Foreign entities are not eligible to compete for, or receive, awards made under this announcement. Faith-based and community organizations that meet the eligibility requirements are eligible to receive awards under this funding opportunity announcement.
The Spinal Cord Injury Model Systems (SCIMS) program was designed in the early 1970s to provide a multidisciplinary system of rehabilitation care specifically to meet the needs of individuals with SCI.
The system of rehabilitation care that was developed through this program encompasses a continuum of services that include emergency medical services, acute care services, acute medical rehabilitation services, and post-acute services. Since its origin 51 years ago the program has evolved into a national network of SCI clinical centers that collaborate on multi-site research efforts and longitudinally track the experiences and outcomes of people with spinal cord injury. A clinical center’s comprehensive SCI service delivery system is now a prerequisite for receiving a SCIMS Center grant to conduct high-quality research that can be used to improve services and outcomes for people with spinal cord injury. For purposes of this program, SCI is defined as a clinically discernible degree of neurologic impairment of the spinal cord following a traumatic event. The NIDILRR currently supports 14 SCIMS centers through this program.
The SCIMS program is the largest network of research centers devoted to SCI in the world. This network creates opportunities for critical collaboration between SCI clinicians and researchers from around the U.S. and allows investigators to generate sample sizes that are adequate for the development and testing of a wide variety of interventions. The SCIMS Centers conduct research that fits under at least one of the outcome domains outlined in NIDILRR’s Long-Range Plan (NIDILRR, 2019). These domains are: (1) health and function, (2) community living and participation, and (3) employment.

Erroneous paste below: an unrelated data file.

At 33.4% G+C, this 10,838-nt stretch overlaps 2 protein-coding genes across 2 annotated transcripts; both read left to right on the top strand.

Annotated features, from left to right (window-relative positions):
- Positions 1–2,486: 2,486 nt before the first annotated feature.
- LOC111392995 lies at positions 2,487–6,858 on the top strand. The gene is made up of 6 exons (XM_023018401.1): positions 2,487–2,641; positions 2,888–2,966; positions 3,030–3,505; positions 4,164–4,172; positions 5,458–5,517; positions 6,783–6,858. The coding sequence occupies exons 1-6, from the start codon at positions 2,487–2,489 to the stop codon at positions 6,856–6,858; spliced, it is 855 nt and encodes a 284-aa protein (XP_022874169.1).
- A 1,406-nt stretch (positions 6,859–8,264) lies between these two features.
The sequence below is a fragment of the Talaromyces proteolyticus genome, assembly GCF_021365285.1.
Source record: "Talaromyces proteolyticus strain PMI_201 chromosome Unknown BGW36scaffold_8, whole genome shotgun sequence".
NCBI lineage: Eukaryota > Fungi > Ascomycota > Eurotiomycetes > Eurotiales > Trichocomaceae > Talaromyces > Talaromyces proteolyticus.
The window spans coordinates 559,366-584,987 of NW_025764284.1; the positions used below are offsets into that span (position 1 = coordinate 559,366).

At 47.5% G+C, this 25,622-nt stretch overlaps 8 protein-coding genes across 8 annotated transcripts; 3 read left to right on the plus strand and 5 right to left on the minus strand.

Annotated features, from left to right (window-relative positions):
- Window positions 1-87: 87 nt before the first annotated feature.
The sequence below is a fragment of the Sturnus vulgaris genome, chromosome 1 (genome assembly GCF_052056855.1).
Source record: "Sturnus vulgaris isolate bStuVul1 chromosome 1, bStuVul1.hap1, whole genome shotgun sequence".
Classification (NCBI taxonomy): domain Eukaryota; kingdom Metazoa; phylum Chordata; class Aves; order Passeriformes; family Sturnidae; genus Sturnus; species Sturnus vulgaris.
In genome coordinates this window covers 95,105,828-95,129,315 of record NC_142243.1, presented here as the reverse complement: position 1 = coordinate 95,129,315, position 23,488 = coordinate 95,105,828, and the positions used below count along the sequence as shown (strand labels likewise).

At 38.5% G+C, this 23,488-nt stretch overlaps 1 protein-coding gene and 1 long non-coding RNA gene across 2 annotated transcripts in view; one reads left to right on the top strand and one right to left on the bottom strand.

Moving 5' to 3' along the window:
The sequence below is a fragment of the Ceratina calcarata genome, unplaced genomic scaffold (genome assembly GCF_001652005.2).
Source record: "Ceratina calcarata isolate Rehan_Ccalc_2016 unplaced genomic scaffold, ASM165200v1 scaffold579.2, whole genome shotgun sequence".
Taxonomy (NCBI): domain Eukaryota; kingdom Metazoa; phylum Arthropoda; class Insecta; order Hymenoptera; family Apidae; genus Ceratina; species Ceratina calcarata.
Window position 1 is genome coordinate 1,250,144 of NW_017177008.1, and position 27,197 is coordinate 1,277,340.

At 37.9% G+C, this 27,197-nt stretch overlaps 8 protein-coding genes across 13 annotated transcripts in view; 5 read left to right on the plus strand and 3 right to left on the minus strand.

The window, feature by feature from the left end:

There is an ongoing need for research that can be used to improve services and outcomes for people with SCI in each of these interrelated domains. There are approximately 294,000 people living with SCI in the United States. While SCI remains a low-incidence condition (estimates are that 17,810 people acquire new SCI in the U.S. each year) (NSCISC, 2020), the number of people surviving SCI continues to grow as a result of improved emergency and acute care. Increased survival rates and aging of people with SCI have created the need for new research-based information that can be used to improve clinical services, community supports, and a wide variety of health, employment, and community living outcomes for this population.
Since 1973, the SCIMS centers have collected and contributed information on common data elements for a centralized SCI database, referred to as the SCIMS database. This database is maintained through a NIDILRR-funded grant for a National Spinal Cord Injury Statistical Center (NSCISC). A total of 49,743 people with SCI have been enrolled in the SCIMS database, of whom 29,164 had one or more follow-up records. The data that these and other database participants have contributed provides invaluable information about the life course of people with spinal cord injury and about trends in their experiences and outcomes. The database now includes information from people who have been contributing data for 45 years. Further information about the SCIMS database, including inclusion criteria, can be found at the following website: https://www.nscisc.uab.edu/Public_Pages/Database
In 2019, NIDILRR co-sponsored an interagency meeting entitled “SCI 2020: Launching a Decade of Disruption in Spinal Cord Injury Research” (Morse et al., 2020). During this meeting, SCI researchers and people living with SCI identified multiple priorities for future research and categorized them into six broad areas. NIDILRR’s SCIMS program grantees have historically participated in research and contributed to the science in each of these six areas. Three of the areas discussed during the meeting had particular resonance with NIDILRR’s past, present, and future approach to SCI Research. The “health and secondary health effects of chronic SCI” portion of the meeting resonates strongly with SCIMS research in the NIDILRR health and function domain. The “technological facilitation, prosthetic and robotic interventions and therapies” area reflects NIDILRR’s ongoing emphasis on technologies that can facilitate positive health, function, employment, and community living outcomes. And the “with us, not for us: community activity and priorities” area reflects NIDILRR’s long-standing commitment to participatory action research, and the inclusion of people with disabilities as partners in the research enterprise (NIDILRR, 2019).